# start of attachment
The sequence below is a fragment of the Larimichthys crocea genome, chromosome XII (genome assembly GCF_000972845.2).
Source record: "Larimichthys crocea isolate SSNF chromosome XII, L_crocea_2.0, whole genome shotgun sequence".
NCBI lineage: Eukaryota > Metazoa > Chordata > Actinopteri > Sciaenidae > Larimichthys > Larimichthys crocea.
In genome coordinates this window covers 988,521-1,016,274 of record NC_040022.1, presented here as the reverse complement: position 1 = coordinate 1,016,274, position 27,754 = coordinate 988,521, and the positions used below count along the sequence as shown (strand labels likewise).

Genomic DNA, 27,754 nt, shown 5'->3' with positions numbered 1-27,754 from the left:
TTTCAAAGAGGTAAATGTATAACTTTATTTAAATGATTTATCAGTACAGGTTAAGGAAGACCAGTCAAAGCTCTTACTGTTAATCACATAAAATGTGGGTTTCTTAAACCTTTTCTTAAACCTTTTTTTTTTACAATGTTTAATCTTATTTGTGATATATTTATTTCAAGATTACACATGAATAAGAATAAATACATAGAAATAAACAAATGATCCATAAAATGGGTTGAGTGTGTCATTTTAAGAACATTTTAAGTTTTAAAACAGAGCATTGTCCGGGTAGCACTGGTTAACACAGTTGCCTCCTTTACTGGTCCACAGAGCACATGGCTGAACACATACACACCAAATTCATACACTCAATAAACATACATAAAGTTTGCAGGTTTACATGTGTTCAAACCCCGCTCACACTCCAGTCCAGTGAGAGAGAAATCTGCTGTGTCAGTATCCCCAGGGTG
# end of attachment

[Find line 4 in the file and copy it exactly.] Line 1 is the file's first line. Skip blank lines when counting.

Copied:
In genome coordinates this window covers 988,521-1,016,274 of record NC_040022.1, presented here as the reverse complement: position 1 = coordinate 1,016,274, position 27,754 = coordinate 988,521, and the positions used below count along the sequence as shown (strand labels likewise).